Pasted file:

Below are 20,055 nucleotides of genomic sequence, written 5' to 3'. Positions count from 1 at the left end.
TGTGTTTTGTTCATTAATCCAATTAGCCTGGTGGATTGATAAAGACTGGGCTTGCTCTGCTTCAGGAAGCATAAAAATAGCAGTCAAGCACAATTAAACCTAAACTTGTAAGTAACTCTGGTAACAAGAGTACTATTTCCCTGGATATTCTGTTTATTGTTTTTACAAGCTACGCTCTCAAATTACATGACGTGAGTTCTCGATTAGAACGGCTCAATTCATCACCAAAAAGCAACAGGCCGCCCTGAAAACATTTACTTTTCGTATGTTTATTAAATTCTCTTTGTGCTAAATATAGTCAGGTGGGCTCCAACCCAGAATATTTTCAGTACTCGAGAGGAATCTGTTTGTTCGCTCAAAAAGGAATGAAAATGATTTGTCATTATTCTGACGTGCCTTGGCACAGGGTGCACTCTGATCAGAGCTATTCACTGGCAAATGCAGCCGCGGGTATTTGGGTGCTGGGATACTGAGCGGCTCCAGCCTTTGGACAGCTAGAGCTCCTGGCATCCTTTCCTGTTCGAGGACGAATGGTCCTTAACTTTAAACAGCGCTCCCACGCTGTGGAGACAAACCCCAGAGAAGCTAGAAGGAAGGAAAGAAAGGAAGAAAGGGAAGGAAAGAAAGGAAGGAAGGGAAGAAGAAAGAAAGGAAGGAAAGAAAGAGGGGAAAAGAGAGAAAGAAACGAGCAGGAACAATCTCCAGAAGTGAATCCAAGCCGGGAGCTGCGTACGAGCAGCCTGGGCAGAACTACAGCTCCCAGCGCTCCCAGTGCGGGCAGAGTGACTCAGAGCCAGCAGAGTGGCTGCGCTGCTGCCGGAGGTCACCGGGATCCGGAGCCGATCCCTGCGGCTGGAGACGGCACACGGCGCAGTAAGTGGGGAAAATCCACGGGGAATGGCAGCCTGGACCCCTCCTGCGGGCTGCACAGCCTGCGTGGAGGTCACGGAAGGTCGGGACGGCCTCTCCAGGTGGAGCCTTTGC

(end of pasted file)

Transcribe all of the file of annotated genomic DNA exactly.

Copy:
Below are 20,055 nucleotides of genomic sequence, written 5' to 3'. Positions count from 1 at the left end.
TGTGTTTTGTTCATTAATCCAATTAGCCTGGTGGATTGATAAAGACTGGGCTTGCTCTGCTTCAGGAAGCATAAAAATAGCAGTCAAGCACAATTAAACCTAAACTTGTAAGTAACTCTGGTAACAAGAGTACTATTTCCCTGGATATTCTGTTTATTGTTTTTACAAGCTACGCTCTCAAATTACATGACGTGAGTTCTCGATTAGAACGGCTCAATTCATCACCAAAAAGCAACAGGCCGCCCTGAAAACATTTACTTTTCGTATGTTTATTAAATTCTCTTTGTGCTAAATATAGTCAGGTGGGCTCCAACCCAGAATATTTTCAGTACTCGAGAGGAATCTGTTTGTTCGCTCAAAAAGGAATGAAAATGATTTGTCATTATTCTGACGTGCCTTGGCACAGGGTGCACTCTGATCAGAGCTATTCACTGGCAAATGCAGCCGCGGGTATTTGGGTGCTGGGATACTGAGCGGCTCCAGCCTTTGGACAGCTAGAGCTCCTGGCATCCTTTCCTGTTCGAGGACGAATGGTCCTTAACTTTAAACAGCGCTCCCACGCTGTGGAGACAAACCCCAGAGAAGCTAGAAGGAAGGAAAGAAAGGAAGAAAGGGAAGGAAAGAAAGGAAGGAAGGGAAGAAGAAAGAAAGGAAGGAAAGAAAGAGGGGAAAAGAGAGAAAGAAACGAGCAGGAACAATCTCCAGAAGTGAATCCAAGCCGGGAGCTGCGTACGAGCAGCCTGGGCAGAACTACAGCTCCCAGCGCTCCCAGTGCGGGCAGAGTGACTCAGAGCCAGCAGAGTGGCTGCGCTGCTGCCGGAGGTCACCGGGATCCGGAGCCGATCCCTGCGGCTGGAGACGGCACACGGCGCAGTAAGTGGGGAAAATCCACGGGGAATGGCAGCCTGGACCCCTCCTGCGGGCTGCACAGCCTGCGTGGAGGTCACGGAAGGTCGGGACGGCCTCTCCAGGTGGAGCCTTTGC